(A commander) opened the Fire Brigade water hose on that older man’s body. This brought some of us to tears, but we could not help him. If we protested in the slightest, they would have thrown us among the arrested. They wet them in that cold air and then attacked them with the tube.  


There were many kids under the age of 18 among the arrested. I can never forget the cries and sobs of those kids. They said that there is an edict of such and such religious authority which allows you to commit sexual assault against the opponents of the Islamic Republic. The Basij and IRGC men talked about the fatwa (edict) of such and such religious authority that allows you to commit assault against the opponents of the Vali Faghih (jurisconsult) and the Islamic Republic; you are free to torture them; you are even allowed to kill them. The one who stands up against the Islamic Government is permitted (to be tortured or killed). The theology students repeated this several times to encourage those who stood there shocked (by this edict).


The men of our battalion carried only batons in their hands on the night of 16 November. They give weapons only to those they are satisfied with and trust. The commanders of all garrisons carry weapons without exception. We did not fire a pellet or a bullet or even throw a stone at anyone because the formal forces and the commanders of garrisons were firing shots. We were used as extras. We were kept in the middle so that if the protesters threw something at us and we got wounded or killed, they could showcase us as the victims of mob violence and murder.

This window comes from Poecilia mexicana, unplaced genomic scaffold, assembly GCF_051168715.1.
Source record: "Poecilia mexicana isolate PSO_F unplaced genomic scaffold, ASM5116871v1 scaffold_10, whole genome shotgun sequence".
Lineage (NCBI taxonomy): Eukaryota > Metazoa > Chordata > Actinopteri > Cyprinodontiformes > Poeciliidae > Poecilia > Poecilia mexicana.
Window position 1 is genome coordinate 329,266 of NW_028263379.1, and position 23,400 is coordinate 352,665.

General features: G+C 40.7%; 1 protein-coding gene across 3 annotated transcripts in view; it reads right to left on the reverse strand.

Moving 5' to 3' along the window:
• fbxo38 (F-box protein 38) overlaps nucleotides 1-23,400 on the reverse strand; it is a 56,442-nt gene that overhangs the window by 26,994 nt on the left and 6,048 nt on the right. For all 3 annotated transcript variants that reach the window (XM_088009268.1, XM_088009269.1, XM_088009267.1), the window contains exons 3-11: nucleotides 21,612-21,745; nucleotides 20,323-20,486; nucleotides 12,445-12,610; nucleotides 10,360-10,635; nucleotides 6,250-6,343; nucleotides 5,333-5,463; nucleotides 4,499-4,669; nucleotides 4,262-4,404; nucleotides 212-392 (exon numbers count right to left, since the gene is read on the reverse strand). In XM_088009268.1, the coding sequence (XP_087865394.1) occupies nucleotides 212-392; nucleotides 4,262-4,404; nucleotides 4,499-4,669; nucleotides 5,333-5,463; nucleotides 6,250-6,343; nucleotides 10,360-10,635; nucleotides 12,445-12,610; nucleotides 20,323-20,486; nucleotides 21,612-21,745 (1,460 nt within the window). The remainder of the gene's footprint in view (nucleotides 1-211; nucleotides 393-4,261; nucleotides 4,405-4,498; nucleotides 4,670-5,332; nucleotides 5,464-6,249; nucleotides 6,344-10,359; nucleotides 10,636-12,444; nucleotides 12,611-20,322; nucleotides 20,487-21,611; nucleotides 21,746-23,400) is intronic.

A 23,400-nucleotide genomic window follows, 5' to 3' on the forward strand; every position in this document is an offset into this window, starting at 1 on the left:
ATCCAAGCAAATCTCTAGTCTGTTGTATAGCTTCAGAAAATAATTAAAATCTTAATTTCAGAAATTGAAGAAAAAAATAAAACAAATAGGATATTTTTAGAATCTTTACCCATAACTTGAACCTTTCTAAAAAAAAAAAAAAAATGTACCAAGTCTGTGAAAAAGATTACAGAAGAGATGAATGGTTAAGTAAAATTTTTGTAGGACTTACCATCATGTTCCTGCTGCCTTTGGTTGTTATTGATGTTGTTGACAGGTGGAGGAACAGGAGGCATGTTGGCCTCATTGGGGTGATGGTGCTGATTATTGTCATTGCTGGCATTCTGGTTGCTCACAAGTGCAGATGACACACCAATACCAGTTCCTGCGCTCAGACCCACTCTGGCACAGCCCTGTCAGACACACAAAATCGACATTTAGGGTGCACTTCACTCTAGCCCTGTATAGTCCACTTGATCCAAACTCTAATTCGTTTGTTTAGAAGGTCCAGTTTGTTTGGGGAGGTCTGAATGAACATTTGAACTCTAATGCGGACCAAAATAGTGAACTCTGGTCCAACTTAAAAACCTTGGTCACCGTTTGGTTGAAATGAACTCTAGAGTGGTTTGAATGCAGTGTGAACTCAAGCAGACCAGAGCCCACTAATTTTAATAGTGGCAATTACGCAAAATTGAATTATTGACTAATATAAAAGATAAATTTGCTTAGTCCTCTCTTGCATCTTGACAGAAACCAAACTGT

They brought us on the road every day for one week from 17 November and made us stand in the same neighbourhoods where the protests had taken place. They would say, “Stand up here and display the power of the Basij.”


Another point is that I saw a letter in the office of the commander of our city’s IRGC in which the Forensic Medicine Department had asked what to do with the corpses; they had written that they had no space. The medical examiner had sent this letter to all centres of the IRGC. It was written in the letter that because the hospital morgues were filled with the corpses of the deceased, they should be told, firstly, what to do about their death certificates, then about the release of the bodies to their families, and so on.